- Associated Press - Monday, October 12, 2015

SALT LAKE CITY (AP) - For more than three years, state elected officials have debated if and how they’ll insure thousands of Utah’s poor by expanding Medicaid, but top officials aren’t sure if that effort will survive a closed-door vote Tuesday by conservatives in Utah’s House of Representatives.

If there isn’t enough support, legislative leaders and Herbert’s office won’t predict if they’ll still consider the issue in a special session or if they’ll walk away from the issue entirely.

Supporters of Medicaid expansion argue that even if Utah walks away, bypassing millions in federal money, the state will still need to grapple with thousands of its poor going without health care.

“How many people will suffer in the meantime? How much money will we lose in the meantime? That’s the question,” House Democratic leader Brian King of Salt Lake City said.

The GOP-dominated House rejected earlier plans to expand the program by accepting a chunk of federal money offered under President Barack Obama’s health care law, citing concerns that Utah cannot afford it.

The latest plan calls on doctors, hospitals and other medical providers to help pay most of the state’s costs, with the hope it appeases conservatives worried about busting Utah’s budget.

House Speaker Greg Hughes said he doesn’t want to see a special session called unless there’s backing from 38 House Republicans - enough to carry the bill through his GOP-dominated chamber without relying on the votes of 12 Democrats.

That would show there’s clear Republican support lined up for the plan and it won’t squeak by with the minority party having “disproportionate influence” on the issue, Hughes said.

Republican Gov. Gary Herbert can still call lawmakers into a special session anyway, which could create a rift with his own party.

Herbert has not decided yet if he’ll do that, spokesman Jon Cox said, saying he wants to let the legislative process move forward without trying to dictate or control it.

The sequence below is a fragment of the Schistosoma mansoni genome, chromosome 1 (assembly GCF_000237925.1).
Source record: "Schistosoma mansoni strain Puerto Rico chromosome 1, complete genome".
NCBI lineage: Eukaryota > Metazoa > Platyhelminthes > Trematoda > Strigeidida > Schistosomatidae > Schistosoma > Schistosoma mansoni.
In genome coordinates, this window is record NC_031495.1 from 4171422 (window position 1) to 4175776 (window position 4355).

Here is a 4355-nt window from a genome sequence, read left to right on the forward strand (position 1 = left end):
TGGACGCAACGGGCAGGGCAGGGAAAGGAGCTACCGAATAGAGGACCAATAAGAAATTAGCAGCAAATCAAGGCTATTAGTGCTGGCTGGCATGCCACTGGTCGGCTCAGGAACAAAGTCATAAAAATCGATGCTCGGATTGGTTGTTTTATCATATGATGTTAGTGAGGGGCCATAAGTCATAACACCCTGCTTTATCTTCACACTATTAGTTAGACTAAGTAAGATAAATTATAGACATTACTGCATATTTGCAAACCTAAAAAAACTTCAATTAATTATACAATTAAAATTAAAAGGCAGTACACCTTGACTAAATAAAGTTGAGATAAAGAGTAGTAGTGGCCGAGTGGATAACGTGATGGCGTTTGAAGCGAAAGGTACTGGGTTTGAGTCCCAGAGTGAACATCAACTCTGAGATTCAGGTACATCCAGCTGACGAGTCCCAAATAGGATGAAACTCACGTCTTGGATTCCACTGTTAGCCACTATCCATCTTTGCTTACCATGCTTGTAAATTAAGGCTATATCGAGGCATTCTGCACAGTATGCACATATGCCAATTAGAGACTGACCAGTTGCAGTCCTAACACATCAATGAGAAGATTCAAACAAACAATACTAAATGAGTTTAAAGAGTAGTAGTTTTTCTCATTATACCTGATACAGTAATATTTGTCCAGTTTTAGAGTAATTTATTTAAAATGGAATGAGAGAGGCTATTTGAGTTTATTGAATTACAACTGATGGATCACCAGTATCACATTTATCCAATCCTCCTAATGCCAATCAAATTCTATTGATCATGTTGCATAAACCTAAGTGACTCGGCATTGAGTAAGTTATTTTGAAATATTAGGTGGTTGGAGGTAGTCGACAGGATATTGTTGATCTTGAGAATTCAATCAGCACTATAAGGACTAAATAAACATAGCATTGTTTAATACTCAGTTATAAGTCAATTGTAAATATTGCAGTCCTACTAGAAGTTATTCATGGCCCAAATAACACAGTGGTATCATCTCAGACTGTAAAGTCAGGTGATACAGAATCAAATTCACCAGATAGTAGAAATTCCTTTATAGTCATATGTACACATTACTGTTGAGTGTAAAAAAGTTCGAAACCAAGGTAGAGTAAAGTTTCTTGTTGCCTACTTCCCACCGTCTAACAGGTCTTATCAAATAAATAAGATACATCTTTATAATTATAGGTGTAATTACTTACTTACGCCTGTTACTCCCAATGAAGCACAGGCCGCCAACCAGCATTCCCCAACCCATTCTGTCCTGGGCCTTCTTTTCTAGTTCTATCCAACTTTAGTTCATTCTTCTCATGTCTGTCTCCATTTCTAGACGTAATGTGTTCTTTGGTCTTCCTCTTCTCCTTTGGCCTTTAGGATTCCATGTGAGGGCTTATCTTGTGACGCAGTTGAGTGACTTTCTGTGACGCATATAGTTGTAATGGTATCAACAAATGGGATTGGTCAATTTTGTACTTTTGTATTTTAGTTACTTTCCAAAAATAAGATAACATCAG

Hughes said that while it would be a bad political move for the governor to call unwilling House Republicans into a special session, he has the right to do so. If the governor does call a session, Hughes said he won’t block the proposal from coming to a vote on the House floor.

Hughes declined to predict how the House GOP will vote on the plan and whether they’d tweak it, revert to a pared-down alternative that covers fewer people, or walk away entirely.

“What I don’t think we can do is start from ground zero,” Hughes said. “We’re going to give it our best shot.”

Democrats other supporters of Medicaid expansion are criticizing the process, saying it shouldn’t be held up by backroom-GOP negotiations.

“I think that is remarkable in its offensiveness to the democratic process,” King said.

King said he doesn’t know if there are enough Democrats and Republicans combined to pass the bill, but it should be debated openly.

Open talks allow Democrats, members of the public and experts to advocate for the plan and respond to any hang-ups lawmakers have about it, he said. Until then, King said, “We’re shooting in the dark here.”


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